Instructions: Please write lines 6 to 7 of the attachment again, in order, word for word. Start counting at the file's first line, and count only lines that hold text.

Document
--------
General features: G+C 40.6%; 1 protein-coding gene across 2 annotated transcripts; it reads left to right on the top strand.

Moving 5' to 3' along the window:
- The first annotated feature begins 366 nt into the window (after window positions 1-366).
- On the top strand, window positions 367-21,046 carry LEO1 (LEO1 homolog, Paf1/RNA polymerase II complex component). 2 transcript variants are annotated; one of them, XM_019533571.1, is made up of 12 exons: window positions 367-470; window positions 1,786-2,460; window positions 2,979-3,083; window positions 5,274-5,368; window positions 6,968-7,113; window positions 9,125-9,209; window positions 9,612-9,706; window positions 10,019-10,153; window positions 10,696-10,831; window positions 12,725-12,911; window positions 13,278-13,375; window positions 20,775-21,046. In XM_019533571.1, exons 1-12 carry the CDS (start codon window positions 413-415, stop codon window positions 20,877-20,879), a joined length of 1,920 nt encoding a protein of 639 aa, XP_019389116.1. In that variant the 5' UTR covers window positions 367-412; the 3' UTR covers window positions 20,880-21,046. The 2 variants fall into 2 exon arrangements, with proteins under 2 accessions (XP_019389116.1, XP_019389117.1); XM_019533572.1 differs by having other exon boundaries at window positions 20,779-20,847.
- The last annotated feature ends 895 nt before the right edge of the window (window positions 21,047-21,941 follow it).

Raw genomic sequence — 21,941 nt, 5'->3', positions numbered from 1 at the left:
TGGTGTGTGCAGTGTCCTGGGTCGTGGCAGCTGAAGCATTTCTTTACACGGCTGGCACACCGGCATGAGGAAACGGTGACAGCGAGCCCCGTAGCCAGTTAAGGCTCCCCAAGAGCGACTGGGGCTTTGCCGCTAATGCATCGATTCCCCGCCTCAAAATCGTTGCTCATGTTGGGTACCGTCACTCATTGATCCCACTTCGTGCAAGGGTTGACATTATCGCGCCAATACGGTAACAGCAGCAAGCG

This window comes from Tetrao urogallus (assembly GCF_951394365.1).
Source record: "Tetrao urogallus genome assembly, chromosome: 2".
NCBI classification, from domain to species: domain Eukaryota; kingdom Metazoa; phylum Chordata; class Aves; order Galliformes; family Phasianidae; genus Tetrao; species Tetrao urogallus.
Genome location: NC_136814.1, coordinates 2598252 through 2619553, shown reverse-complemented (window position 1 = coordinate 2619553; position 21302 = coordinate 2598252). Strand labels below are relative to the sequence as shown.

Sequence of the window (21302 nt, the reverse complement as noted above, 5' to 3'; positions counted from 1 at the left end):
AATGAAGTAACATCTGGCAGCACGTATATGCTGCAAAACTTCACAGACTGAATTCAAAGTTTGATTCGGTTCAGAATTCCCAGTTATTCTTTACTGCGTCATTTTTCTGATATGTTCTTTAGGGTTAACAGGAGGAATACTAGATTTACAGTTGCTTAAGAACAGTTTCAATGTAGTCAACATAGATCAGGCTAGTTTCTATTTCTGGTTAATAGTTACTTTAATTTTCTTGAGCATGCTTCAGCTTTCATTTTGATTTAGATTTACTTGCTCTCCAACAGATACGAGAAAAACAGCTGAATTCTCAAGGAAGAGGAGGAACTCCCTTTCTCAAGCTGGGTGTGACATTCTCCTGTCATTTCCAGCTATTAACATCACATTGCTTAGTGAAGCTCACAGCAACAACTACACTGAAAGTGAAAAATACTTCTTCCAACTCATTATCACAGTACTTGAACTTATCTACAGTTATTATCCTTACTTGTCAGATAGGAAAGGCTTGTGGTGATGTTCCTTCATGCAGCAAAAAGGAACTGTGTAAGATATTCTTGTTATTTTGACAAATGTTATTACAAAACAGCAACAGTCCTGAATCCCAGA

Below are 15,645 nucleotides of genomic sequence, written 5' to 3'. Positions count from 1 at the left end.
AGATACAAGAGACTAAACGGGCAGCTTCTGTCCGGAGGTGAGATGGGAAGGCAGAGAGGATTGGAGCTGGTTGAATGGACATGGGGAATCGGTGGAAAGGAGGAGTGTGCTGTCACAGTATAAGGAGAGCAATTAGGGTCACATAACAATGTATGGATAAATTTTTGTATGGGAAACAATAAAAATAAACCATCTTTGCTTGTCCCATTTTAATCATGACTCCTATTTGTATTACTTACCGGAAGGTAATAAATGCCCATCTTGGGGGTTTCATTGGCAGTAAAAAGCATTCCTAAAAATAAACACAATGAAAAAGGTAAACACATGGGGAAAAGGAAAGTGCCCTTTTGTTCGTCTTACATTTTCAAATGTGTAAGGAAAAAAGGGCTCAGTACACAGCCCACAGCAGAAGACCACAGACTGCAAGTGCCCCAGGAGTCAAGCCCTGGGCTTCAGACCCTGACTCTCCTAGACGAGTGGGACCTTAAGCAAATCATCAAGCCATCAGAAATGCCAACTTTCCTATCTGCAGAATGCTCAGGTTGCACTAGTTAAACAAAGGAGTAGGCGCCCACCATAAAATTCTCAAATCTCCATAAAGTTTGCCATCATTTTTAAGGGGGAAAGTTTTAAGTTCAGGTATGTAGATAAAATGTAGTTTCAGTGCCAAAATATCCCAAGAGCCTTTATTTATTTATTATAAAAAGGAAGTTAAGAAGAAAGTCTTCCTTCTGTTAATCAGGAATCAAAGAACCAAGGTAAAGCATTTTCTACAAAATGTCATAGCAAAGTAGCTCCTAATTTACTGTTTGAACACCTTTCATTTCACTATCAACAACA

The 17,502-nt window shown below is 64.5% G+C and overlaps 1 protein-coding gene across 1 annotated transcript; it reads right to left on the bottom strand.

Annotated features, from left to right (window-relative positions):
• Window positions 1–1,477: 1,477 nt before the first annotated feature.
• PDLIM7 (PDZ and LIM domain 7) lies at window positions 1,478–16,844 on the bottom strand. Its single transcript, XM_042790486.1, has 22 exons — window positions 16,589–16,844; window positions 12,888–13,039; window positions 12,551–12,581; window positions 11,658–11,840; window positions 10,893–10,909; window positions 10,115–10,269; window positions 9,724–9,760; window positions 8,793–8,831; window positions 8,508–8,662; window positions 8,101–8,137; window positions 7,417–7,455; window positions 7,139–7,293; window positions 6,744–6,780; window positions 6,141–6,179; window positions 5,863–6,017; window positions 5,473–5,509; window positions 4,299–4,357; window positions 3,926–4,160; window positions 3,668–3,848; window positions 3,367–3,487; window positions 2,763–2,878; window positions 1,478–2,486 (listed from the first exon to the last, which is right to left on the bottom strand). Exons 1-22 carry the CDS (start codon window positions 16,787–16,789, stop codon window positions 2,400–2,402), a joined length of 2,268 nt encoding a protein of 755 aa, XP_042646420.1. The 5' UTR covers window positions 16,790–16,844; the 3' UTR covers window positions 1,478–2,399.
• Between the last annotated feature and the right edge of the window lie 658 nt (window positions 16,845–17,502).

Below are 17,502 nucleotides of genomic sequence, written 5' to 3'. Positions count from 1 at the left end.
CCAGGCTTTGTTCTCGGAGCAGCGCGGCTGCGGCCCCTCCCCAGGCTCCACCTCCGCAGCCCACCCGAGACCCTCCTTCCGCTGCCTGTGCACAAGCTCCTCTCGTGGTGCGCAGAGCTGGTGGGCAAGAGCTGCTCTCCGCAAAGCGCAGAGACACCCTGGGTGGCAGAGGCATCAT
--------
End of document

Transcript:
Raw genomic sequence — 21,941 nt, 5'->3', positions numbered from 1 at the left:
TGGTGTGTGCAGTGTCCTGGGTCGTGGCAGCTGAAGCATTTCTTTACACGGCTGGCACACCGGCATGAGGAAACGGTGACAGCGAGCCCCGTAGCCAGTTAAGGCTCCCCAAGAGCGACTGGGGCTTTGCCGCTAATGCATCGATTCCCCGCCTCAAAATCGTTGCTCATGTTGGGTACCGTCACTCATTGATCCCACTTCGTGCAAGGGTTGACATTATCGCGCCAATACGGTAACAGCAGCAAGCG